of "USA". For loanwords ending orthographically in a consonant but
    phonetically in a vowel, the apostrophe is used instead: e.g. show'n
    for the genitive case of the English loan "show" or Versailles'n for
    the French place name Versailles.

Isn't that tricky!  I guess that you would have to treat punctuation
that has a word character immediately following it (and immediately 
preceding it) as being part of the word, and that it doesn't signal
that a change in case is merited.

I'm really not sure. It is not obvious what the right thing to do here.

I do believe that Python's titlecase function can and should be fixed to
work correctly with Unicode.  There really is no excuse for turning Aragón
into AragóN, for example, or not doing the right thing with ⅷ   and Ⅷ  .

I fear the only thing you can do with the confusion of Unicode titlecase
and English titlecase is to explain that properly rendering English titles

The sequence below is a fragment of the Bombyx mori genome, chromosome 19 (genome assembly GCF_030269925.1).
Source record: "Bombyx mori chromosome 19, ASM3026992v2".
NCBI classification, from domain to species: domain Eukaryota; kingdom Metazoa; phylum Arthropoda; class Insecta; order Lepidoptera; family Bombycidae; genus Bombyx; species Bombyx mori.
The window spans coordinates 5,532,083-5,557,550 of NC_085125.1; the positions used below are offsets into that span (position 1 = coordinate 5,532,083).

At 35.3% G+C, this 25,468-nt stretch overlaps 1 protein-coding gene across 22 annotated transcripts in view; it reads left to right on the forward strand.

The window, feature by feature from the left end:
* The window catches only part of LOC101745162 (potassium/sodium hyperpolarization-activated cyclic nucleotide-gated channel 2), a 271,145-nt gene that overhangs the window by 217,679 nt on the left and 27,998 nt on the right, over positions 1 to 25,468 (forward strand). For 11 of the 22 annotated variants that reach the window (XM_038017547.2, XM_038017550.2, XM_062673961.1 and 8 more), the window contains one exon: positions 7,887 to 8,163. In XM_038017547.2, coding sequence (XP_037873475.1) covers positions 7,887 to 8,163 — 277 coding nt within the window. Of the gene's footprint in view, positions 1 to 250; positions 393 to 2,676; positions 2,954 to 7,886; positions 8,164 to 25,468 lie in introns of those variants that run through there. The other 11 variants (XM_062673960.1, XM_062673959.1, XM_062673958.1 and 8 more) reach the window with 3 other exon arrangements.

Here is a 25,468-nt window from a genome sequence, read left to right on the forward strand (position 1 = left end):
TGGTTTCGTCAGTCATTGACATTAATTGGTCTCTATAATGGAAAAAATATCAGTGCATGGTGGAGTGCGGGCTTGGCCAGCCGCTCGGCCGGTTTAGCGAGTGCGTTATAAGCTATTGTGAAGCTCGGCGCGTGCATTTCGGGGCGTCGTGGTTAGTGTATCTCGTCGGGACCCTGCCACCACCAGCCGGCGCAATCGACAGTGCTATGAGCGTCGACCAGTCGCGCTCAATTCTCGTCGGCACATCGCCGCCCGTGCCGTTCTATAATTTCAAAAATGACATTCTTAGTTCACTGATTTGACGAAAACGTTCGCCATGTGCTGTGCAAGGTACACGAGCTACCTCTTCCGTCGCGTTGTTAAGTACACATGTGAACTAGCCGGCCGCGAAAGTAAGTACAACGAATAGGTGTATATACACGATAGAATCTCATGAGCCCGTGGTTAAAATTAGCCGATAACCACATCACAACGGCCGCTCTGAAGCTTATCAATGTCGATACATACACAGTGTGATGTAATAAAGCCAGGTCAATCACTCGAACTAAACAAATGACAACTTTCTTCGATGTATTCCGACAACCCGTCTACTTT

and headlines is a much more complicated job which you will not even
attempt.  (And shoudln't. English titelcase is clear too specialized for a
general function.)

However, I'm still bothered by things with apostrophes though.


since I can't countenance the obviously wrong:


with the last the hardest to get right.  I do have code that correctly
handles English words and code that correctly handles English titles,
but  it is much tricker the titlecase() function.

And Swedes might be upset seeing Antonia Ax:Son Johnson instead 
of Antonia Ax:son Johnson.

Maybe we should just go back to the Pythonic equivalent of 

    s/(\w)(\w*)/ucfirst($1) . lc($2)/ge;

where \w is specifically per tr18's Annex C, and give up on punctuation
altogether, with a footnoted caveat or something.  I wouldn't complain
about that.  The rest is just too, too hard.  Wouldn't you agree?

Thank you very much for all your hard work -- and patience with me.

Date User Action Args
2011-10-02 18:41:13tchristsetrecipients: + tchrist, lemburg, gvanrossum, loewis, terry.reedy, ezio.melotti, mrabarnett
2011-10-02 18:41:11tchristlinkissue12753 messages
2011-10-02 18:41:08tchristcreate